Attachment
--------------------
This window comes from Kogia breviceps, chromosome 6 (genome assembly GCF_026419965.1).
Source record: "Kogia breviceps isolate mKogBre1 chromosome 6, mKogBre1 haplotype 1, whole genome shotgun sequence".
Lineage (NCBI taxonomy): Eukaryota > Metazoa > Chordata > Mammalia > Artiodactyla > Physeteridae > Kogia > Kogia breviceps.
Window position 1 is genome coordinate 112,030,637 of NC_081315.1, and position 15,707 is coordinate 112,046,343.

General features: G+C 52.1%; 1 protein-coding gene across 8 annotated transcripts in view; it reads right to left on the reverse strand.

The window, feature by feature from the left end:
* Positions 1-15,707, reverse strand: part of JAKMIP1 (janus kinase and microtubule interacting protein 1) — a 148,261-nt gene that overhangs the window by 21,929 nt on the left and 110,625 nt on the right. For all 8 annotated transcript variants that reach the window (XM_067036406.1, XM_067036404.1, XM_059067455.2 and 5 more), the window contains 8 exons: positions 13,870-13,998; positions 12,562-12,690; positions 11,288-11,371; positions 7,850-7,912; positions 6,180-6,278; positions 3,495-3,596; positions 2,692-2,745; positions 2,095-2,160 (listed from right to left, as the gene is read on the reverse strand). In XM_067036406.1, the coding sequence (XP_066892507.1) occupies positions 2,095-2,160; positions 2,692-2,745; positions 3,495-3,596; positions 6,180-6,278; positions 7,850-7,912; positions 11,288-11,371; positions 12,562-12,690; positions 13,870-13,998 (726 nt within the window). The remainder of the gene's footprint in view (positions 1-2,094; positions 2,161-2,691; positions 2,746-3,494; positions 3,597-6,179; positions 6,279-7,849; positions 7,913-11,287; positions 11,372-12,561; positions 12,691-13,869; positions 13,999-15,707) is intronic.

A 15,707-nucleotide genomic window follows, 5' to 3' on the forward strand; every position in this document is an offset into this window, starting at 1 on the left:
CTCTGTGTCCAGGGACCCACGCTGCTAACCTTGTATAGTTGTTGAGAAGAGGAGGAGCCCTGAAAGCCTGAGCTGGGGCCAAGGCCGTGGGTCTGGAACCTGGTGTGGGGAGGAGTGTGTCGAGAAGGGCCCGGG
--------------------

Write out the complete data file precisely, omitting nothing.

This window comes from Kogia breviceps, chromosome 6 (genome assembly GCF_026419965.1).
Source record: "Kogia breviceps isolate mKogBre1 chromosome 6, mKogBre1 haplotype 1, whole genome shotgun sequence".
Lineage (NCBI taxonomy): Eukaryota > Metazoa > Chordata > Mammalia > Artiodactyla > Physeteridae > Kogia > Kogia breviceps.
Window position 1 is genome coordinate 112,030,637 of NC_081315.1, and position 15,707 is coordinate 112,046,343.

General features: G+C 52.1%; 1 protein-coding gene across 8 annotated transcripts in view; it reads right to left on the reverse strand.

The window, feature by feature from the left end:
* Positions 1-15,707, reverse strand: part of JAKMIP1 (janus kinase and microtubule interacting protein 1) — a 148,261-nt gene that overhangs the window by 21,929 nt on the left and 110,625 nt on the right. For all 8 annotated transcript variants that reach the window (XM_067036406.1, XM_067036404.1, XM_059067455.2 and 5 more), the window contains 8 exons: positions 13,870-13,998; positions 12,562-12,690; positions 11,288-11,371; positions 7,850-7,912; positions 6,180-6,278; positions 3,495-3,596; positions 2,692-2,745; positions 2,095-2,160 (listed from right to left, as the gene is read on the reverse strand). In XM_067036406.1, the coding sequence (XP_066892507.1) occupies positions 2,095-2,160; positions 2,692-2,745; positions 3,495-3,596; positions 6,180-6,278; positions 7,850-7,912; positions 11,288-11,371; positions 12,562-12,690; positions 13,870-13,998 (726 nt within the window). The remainder of the gene's footprint in view (positions 1-2,094; positions 2,161-2,691; positions 2,746-3,494; positions 3,597-6,179; positions 6,279-7,849; positions 7,913-11,287; positions 11,372-12,561; positions 12,691-13,869; positions 13,999-15,707) is intronic.

A 15,707-nucleotide genomic window follows, 5' to 3' on the forward strand; every position in this document is an offset into this window, starting at 1 on the left:
CTCTGTGTCCAGGGACCCACGCTGCTAACCTTGTATAGTTGTTGAGAAGAGGAGGAGCCCTGAAAGCCTGAGCTGGGGCCAAGGCCGTGGGTCTGGAACCTGGTGTGGGGAGGAGTGTGTCGAGAAGGGCCCGGG